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2020 | 3 | 1 | 43-48
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CT negative subarachnoid hemorrhage in emergency department

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Background Subarachnoid hemorrhage (SAH) is rare but potentially life-threatening cause of acute headache. First diagnostic test performed in the Emergency Department (ED) for acute “thunderclap” headache is computed tomography of the head (CT) without contrast enhancement. Negative non-contrast head CT may be erroneously interpreted as an exclusion of SAH and lead to ED discharge. The consequences of overlooking SAH are of special interest to the Emergency Physician. The aim of this study was to assess prevalence and clinical picture of CT-negative cases of SAH admitted to the ED. Material and methods Retrospective analysis of charts of patients admitted to the ED and diagnosed with SAH during 18 consecutive months. Results Our data gives information about clinical picture of patients with CT-negative SAH and their further clinical course. Out of 126 patients diagnosed with SAH, 5 (4.0%) were diagnosed with SAH despite negative non-contrast head CT scan. All cases were diagnosed by means of lumbar puncture and analysis of cerebrospinal fluid. In all patients with CT-negative SAH computed tomographic angiography (CTA) was performed and no vascular abnormalities were found. In one case digital subtraction angiography was performed due to equivocal CTA picture and it demonstrated small unruptured aneurysm of the medial cerebral artery. All patients with CT-negative SAH were admitted to a neurological ward and later discharged from the hospital without neurological deficit. There were no episodes of clinical deterioration and none of the patients required an urgent neurosurgical intervention. Conclusions Although lumbar puncture remains a gold standard in exclusion of SAH, head CT scan without contrast enhancement appears to be a satisfying diagnostic tool in ED.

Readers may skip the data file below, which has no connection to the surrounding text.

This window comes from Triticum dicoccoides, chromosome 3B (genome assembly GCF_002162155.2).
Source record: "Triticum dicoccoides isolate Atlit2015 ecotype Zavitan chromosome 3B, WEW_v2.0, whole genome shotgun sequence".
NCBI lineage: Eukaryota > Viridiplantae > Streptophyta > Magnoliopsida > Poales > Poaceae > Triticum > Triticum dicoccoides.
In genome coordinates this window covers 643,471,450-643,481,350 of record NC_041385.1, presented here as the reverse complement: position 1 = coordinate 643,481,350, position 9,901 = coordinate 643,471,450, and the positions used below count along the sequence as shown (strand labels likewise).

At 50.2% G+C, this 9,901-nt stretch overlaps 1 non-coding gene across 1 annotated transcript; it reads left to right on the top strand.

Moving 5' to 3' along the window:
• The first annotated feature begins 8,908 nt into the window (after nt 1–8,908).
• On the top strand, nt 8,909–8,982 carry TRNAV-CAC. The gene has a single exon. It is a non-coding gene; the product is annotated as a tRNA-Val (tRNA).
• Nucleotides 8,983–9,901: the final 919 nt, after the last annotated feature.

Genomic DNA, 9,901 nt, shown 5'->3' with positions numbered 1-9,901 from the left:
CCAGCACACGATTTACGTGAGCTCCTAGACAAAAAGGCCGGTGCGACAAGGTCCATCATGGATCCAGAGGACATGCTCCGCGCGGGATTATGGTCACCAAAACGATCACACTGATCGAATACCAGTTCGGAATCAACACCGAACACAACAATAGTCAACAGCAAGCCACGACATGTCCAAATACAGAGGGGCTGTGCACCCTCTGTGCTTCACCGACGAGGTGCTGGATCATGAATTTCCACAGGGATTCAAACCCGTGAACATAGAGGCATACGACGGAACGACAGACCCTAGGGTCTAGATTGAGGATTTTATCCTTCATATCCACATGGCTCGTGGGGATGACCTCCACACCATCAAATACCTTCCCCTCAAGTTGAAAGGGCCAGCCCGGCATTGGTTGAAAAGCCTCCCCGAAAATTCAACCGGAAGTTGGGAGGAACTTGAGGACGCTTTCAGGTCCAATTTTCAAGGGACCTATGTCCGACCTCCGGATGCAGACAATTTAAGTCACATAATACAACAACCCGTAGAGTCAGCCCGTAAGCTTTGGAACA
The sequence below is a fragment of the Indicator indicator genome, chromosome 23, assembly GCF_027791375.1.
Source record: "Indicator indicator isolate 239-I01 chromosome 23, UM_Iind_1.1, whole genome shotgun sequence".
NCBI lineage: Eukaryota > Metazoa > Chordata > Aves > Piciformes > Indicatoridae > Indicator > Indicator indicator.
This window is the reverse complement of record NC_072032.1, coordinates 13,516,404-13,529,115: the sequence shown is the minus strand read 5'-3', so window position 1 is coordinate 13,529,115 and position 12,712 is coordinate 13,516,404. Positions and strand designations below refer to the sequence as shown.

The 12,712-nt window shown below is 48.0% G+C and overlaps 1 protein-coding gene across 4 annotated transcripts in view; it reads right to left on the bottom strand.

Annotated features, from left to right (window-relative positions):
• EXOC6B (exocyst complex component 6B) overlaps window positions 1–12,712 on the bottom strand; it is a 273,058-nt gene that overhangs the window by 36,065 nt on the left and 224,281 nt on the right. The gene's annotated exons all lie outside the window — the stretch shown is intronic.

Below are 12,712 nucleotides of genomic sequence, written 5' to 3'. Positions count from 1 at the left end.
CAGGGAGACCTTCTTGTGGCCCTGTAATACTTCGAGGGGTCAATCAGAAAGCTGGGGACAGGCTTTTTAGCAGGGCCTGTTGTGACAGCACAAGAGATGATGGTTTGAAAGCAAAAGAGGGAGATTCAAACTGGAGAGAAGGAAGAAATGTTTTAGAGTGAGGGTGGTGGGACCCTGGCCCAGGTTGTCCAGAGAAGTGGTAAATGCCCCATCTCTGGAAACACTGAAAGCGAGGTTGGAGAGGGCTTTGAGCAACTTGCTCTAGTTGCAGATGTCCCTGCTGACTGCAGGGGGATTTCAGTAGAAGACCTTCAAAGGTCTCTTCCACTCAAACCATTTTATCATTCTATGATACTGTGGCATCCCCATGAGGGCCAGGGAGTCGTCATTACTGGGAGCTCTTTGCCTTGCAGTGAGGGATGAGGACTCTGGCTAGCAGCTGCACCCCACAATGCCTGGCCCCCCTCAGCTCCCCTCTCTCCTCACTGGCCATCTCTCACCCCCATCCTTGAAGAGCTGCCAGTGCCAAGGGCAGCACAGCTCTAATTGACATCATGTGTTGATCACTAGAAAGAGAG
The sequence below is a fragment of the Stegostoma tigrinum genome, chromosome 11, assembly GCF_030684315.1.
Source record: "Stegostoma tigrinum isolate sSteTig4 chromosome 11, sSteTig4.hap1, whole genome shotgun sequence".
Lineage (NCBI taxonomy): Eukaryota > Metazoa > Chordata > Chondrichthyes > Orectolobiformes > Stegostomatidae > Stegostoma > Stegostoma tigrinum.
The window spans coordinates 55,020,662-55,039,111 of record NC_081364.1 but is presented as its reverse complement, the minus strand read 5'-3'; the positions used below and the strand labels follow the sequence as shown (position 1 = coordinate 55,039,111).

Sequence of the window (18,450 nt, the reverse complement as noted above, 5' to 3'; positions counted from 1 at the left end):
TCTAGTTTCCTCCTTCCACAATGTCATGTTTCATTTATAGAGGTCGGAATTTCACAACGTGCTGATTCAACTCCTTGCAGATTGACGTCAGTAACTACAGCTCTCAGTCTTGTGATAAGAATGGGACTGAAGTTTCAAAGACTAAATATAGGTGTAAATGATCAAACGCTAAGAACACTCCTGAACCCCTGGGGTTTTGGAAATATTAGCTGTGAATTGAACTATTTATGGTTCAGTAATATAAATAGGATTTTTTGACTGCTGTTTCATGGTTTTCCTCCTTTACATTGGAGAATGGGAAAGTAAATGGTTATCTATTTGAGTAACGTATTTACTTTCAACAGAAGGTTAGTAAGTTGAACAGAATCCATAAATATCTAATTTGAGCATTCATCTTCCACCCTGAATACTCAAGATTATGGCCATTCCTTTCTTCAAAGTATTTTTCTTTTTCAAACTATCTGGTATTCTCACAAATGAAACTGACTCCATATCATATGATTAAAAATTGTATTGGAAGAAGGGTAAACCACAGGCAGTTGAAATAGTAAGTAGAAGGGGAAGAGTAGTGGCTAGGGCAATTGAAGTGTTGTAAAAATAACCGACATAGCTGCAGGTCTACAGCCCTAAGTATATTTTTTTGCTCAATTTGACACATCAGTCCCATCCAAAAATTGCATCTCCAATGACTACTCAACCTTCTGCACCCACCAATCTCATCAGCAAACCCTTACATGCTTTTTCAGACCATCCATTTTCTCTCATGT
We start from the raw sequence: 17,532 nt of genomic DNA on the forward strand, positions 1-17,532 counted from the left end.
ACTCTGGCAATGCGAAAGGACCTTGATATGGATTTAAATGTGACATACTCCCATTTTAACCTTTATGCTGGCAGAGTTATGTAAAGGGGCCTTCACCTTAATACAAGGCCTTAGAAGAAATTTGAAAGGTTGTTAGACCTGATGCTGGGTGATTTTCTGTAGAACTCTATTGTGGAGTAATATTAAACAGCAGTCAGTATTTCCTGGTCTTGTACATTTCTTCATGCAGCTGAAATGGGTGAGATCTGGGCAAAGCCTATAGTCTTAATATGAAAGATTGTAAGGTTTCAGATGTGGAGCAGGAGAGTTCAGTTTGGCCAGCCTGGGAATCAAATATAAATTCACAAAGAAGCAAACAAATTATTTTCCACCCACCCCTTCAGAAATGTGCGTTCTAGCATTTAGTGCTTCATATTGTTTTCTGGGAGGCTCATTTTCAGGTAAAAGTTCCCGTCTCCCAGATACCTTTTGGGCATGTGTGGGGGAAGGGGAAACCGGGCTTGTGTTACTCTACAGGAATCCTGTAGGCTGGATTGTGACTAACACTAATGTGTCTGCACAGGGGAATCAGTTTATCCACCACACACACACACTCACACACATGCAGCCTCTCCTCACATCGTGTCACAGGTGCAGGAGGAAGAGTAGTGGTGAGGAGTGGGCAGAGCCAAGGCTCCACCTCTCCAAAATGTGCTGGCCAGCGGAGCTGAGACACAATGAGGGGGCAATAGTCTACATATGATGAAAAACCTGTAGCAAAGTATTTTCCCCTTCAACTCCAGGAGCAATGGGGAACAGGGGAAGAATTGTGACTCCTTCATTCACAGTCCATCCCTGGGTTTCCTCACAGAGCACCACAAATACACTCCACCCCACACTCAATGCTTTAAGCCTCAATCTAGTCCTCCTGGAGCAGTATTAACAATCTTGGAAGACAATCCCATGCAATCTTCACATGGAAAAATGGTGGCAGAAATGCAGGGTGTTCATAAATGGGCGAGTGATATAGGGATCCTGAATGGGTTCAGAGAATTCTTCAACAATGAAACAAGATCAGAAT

Physical description
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